Apr 21, 2018 rated it really liked it  ·  review of another edition
I really liked this book but it’s not realistic and practical for everyone.
Caiti S
More memoir than financial information. I mostly enjoyed their story, although the writing was sort of cheesy and I would have gained more from it if they would have been more transparent about actual finances and numbers. It was much more about their frugal philosophy than concrete advice. Thames is pretty clear in acknowledging they have numerous privileges in life, but I was somewhat frustrated that there wasn't more of an examination of how the systemic inequalities that they themselves perp ...more
Jul 21, 2018 rated it it was ok  ·  review of another edition
This book was an interesting read but there were a lot of things that annoyed me. I like their blog a lot which offers a lot of good advice about being frugal. It was interesting to get the story about how the Frugalwoods changed their way of living. They seem like nice people. Elizabeth points out how privileged they were starting out and she also said that she is aware for a lot of people being frugal is the only way they can afford to live. However, then her writing comes across self congratu ...more
May 02, 2018 rated it really liked it  ·  review of another edition
I really enjoyed this book. I preferred the more memoir style this book had and as someone who follows the frugalwoods blog I already knew I enjoyed her writing style.

I appreciated how multiple times the author acknowledges how privileged she and her husband are and how she related that as one of the reasons she was able to become financially independent so early in life. I enjoyed the portion where she talks about how her year in NYC was her almost trying on poverty. I thought it was very hone
Mar 19, 2019 rated it it was amazing  ·  review of another edition
The book reads like a novel. I follow her blog from time to time but did not know she was so funny. A definite read if you are on this frugal path and want to discover how other people already achieved it.
Mar 09, 2018 rated it really liked it  ·  review of another edition
I am a dedicated reader of the author's blog which I have enjoyed reading and following for the last couple of years. I really enjoyed reading this book and hearing the whole backstory and journey from the beginning of when her and her husband were young up until now. It really showed where they had been and what they had gone through to get to where they are.

I really liked the fact that she clearly puts it out there in the beginning of the book that she and her husband are priv
Jul 27, 2018 rated it it was ok
Shelves: memoir, autobiography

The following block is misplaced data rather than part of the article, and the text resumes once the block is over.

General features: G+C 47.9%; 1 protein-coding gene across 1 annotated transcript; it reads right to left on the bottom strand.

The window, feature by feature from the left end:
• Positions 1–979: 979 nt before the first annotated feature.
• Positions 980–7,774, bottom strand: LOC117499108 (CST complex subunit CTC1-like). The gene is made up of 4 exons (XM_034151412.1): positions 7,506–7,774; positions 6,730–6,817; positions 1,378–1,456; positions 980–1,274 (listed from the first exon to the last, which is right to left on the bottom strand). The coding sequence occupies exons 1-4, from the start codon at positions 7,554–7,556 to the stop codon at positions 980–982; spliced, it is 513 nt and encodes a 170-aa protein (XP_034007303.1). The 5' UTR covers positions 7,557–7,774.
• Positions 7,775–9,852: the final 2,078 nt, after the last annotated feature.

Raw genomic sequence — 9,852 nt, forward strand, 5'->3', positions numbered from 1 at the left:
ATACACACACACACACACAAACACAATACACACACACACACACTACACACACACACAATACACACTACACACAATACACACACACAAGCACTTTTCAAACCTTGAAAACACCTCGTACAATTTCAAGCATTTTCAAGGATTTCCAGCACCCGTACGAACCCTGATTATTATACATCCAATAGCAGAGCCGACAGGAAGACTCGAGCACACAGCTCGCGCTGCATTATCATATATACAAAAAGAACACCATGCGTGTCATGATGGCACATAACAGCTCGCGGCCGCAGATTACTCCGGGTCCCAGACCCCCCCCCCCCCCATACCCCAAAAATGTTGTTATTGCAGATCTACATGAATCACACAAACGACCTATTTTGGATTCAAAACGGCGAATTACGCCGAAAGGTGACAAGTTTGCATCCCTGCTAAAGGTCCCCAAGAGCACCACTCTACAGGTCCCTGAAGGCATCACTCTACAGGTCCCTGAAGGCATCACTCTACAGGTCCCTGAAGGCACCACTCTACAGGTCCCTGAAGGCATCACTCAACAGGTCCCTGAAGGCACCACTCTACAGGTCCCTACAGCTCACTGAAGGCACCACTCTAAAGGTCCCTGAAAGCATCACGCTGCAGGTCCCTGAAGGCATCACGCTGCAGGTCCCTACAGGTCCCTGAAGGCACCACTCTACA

When I picked up this book at the local library I had never heard of Liz Thames, nor her blog Frugalwoods. I took the book at face value, "achieving financial independence through simple living." That's me, the queen of simple living! So what's not like about this? Well, for me, plenty.
First off, this is Liz's memoir of her (and hubby's) lifestyle. The book has little to do with achieving financial independence. Granted, Liz does provide examples of ways to save money through living a frug
JD Mitchell
Mar 19, 2019 rated it really liked it  ·  review of another edition
Quick read, but thoughtfully written. One woman/couple’s story of achieving financial independence and their frugal philosophy. She begins the book by acknowledging her privilege and she refers to it periodically throughout the book. What I most liked about this is how their frugality is inspired by a bigger goal they have. They’re not penny pinching; they’re prioritizing. I also really liked how the author’s understanding of frugality evolved from saving money to something more significant. Whe ...more
Mar 01, 2019 rated it it was ok  ·  review of another edition
Shelves: nonfiction
Boy can this woman drag out a boring personal story. Good thing she retired because you'd hate to be stuck in the break room with her. Halfway through the book she actually starts offering useful advice on frugality... But all the practical information in this book could be covered in a couple pages. Her real cardinal sin is throwing shade at Marie Kondo out of nowhere and totally missing the Kondo philosophy. It is NOT about deriving all of your joy from things. It's about removing clutter from ...more
Melody Warnick
Sep 04, 2018 rated it really liked it  ·  review of another edition
Makes me want to stain my own deck instead of hiring it out for $1,300—and in all other ways get really clear on how I could best spend my money on what actually matters to me.
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Elizabeth Willard Thames is the personal finance blogger behind the award-winning At thirty-two she abandoned a successful career in the city and embraced extreme frugality to create a more meaningful, purpose-driven life and retire to a sixty-six-acre homestead in the woods of Vermont with her husband and young daughter. Started in April 2014, Frugalwoods is a respected voice in
“Joy is not a “done” to-do list; rather, it’s the ability to appreciate and savor the simplicity of each day’s routine. To not feel that you need a vacation from your life. To know that you’re living as close to your ideal as possible, every single day.” 2 likes
“But I'd missed the truism that every sale in the world won't save you as much money as simply not buying anything.” 1 likes